The Day of Respect brought moments of reflection, shivers of recognition and a sense of living lucky to Modesto High students who heard stories of survivors.
This 15th year of the program included 77 speakers who have faced adversity. In 15-minute segments throughout the school day Tuesday, they shared their circumstances and the wisdom gained.
Speakers ranged from Japanese internment camp detainees to adults with disabilities to people who grew up abused, bullied or homeless. Court Commissioner Lynne Meredith spoke about believing as a girl that she had only three career choices: movie star, nurse or stewardess. Another speaker told of surviving what he described as police brutality.
From student letters after past Days of Respect, Sharon Froba said she sees the impact the event has had on individuals. Attitude is a hard nut to crack, but behavior changes, said Froba, one of the days founders. The goal of helping students drove creation of the Day of Respect, but its effect reaches beyond the listeners, she said. We never thought speakers lives would change, Froba said, but many say finally telling their secrets and talking about the pain is therapeutic.
Senior Julian Rodriguez said he sees it. I think they get a sense of relief, to tell their stories and get it out there, he said. For his friends, the day is eye-opening. They get a sense of respect. Theyve never seen anyone go through a hardship, Julian said.
We learn the effect that judgment has on others, the role that respect has in society. We see a different way to view the world, senior Samantha Chan said. She is president of the Human Relations Club that helps put on the day.
Theres a new outlook on the struggles people in the world are going through right now, said sophomore Belen Lopez, club co-vice president. As students, we learn there are problems in the world, but by hearing the stories of people in your community, it hits closer to home.
A speaker from the National Alliance on Mental Illness told students in Alyn Breretons psychology class that one in five teenagers has a mental illness and fewer than half of them will get treatment. A lot of times, people with mental illness dont get help, and thats because of the stigma, Rhonda Allen said. Chemical imbalances in the brain cause mental illness, she said. You dont get it because you deserve it, Allen added, or catch it from others. Just like diabetes, it needs to be treated.
Former Day of Respect student helper Jasmine Martinez returned as a speaker after graduating. She came out as a lesbian at 14, which was accepted by classmates but not her family. Martinezs girlfriend caused a lot of drama, especially with her mother, she said. Gathering information for her Day of Respect talk, Martinez said she realized, My mother said she was scared how people would judge me but her as well.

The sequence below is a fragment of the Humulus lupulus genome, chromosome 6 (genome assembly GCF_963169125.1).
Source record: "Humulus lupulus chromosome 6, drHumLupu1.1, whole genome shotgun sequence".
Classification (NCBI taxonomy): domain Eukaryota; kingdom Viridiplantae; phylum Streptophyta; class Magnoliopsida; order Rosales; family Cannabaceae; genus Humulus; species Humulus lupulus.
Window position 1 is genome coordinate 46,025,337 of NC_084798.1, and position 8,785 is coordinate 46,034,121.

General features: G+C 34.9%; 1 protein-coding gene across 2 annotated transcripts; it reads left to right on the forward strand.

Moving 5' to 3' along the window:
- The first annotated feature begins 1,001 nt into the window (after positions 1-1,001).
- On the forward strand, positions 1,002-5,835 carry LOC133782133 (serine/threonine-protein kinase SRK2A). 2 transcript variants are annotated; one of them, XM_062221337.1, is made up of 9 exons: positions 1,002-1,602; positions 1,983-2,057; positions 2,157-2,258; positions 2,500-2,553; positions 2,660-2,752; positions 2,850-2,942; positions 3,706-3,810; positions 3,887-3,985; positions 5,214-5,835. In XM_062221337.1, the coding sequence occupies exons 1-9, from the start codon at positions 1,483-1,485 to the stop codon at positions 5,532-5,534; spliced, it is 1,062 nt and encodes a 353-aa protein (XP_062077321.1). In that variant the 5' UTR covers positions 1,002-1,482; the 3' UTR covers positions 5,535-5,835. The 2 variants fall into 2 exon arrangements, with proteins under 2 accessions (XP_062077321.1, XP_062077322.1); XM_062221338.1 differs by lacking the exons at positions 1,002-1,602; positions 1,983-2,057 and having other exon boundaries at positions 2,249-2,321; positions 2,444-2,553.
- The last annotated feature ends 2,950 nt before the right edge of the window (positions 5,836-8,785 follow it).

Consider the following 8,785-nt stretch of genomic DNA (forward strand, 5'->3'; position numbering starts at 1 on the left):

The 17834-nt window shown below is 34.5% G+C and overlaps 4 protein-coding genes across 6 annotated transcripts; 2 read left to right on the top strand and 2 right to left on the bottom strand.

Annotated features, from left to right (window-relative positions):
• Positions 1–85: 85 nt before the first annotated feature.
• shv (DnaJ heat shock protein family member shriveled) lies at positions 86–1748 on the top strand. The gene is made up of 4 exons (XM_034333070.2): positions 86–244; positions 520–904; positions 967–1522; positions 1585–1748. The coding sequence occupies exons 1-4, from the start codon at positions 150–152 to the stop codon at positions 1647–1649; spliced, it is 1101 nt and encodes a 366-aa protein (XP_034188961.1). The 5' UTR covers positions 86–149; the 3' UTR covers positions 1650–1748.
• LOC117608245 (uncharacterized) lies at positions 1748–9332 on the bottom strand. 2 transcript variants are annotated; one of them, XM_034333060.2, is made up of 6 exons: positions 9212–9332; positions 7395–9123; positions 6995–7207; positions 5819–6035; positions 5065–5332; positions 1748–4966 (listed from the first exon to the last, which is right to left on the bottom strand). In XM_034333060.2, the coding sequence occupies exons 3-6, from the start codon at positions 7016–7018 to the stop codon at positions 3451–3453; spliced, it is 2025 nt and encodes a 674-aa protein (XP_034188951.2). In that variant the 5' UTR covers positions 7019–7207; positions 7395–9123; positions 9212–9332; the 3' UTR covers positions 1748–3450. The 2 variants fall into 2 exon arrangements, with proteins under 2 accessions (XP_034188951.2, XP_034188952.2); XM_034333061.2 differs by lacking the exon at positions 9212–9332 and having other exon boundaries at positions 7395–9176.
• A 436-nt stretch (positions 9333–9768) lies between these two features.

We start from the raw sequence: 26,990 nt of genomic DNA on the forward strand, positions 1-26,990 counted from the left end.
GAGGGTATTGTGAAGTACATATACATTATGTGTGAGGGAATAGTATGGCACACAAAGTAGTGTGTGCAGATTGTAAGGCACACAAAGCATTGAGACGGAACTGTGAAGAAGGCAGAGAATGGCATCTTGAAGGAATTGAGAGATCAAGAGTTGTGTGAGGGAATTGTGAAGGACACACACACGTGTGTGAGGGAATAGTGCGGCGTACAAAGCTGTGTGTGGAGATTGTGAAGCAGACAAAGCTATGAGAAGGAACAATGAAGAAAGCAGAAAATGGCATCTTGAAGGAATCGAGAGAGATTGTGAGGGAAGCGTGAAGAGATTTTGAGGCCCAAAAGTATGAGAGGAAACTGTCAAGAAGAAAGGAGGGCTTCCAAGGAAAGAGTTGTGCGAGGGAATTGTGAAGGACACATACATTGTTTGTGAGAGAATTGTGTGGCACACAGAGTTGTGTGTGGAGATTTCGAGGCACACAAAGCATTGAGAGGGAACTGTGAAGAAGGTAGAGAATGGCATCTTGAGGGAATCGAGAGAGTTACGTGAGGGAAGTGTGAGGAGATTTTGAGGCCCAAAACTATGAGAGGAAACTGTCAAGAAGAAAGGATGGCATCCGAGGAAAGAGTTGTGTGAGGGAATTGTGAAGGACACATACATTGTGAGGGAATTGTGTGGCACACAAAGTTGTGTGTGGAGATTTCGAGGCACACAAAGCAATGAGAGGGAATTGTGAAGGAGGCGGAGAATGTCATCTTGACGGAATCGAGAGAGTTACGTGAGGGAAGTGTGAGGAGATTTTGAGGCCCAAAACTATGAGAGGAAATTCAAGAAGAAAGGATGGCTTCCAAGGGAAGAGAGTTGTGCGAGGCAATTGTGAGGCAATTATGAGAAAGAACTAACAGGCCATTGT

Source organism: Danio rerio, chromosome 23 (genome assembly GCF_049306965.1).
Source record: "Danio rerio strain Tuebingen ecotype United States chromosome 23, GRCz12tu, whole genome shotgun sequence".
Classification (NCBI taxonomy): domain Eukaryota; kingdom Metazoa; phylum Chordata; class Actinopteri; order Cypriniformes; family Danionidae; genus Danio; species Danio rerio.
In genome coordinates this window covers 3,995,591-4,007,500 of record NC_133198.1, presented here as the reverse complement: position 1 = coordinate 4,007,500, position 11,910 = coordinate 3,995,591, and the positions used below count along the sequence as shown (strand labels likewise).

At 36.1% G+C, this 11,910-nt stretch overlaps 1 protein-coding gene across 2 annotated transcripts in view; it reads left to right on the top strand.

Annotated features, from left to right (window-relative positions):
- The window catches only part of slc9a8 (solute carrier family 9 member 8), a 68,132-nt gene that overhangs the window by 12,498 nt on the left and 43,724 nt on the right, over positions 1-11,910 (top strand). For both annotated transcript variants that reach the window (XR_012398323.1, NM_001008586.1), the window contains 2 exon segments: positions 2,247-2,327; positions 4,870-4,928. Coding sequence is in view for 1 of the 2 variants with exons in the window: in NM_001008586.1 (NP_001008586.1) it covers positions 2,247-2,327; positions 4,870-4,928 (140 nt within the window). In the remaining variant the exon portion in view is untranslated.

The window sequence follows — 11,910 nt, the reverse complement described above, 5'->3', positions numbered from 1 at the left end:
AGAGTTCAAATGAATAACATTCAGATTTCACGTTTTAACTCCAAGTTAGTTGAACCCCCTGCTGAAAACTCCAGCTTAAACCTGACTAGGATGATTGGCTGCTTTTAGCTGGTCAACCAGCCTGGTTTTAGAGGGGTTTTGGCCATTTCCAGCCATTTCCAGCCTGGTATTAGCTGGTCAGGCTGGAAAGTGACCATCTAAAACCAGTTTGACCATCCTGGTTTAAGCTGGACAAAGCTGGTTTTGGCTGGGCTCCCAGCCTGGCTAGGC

A woman who escaped sexual abuse at home by living on the streets of New York City talked about how she got by, sleeping in the back pews of her church, losing herself in library books and finding unlocked cars to hide out in at night. Prostitutes let her sleep in a corner of a room. A pimp saw her safely to the train to school. The people who protected me were street people, Maureen Munroe said. At 18, pregnant by rape, she met and married her husband of nearly 50 years.
Now the great-grandmother of eight, Munroe said what she went through as a child gave her the stamina to survive later challenges. We all have stories and we do not know what those stories are, she told students. People are not to be taken at face value.
After her talk, Munroe said teachers and students have said her story opened the doors for teens to talk about being abused and ask for help. I really think it makes a difference I hope so, I bet my day on it, she said with a grin.
Sitting in Munroes audience, senior Jacinda Leng said what she took away from her story was not to judge others, to respect them.
To be grateful, because sometimes you dont get what you want, said freshman Mariana Cisneros, sitting next to her.
The spectrum of speakers brought one key thing home, said sophomore Kelsea Stephens. Its like an understanding of how different people went through life. Everybody deals with everything differently, she said. The value for teens with problems, Kelsea said, is they see (speakers) survived it and so can I.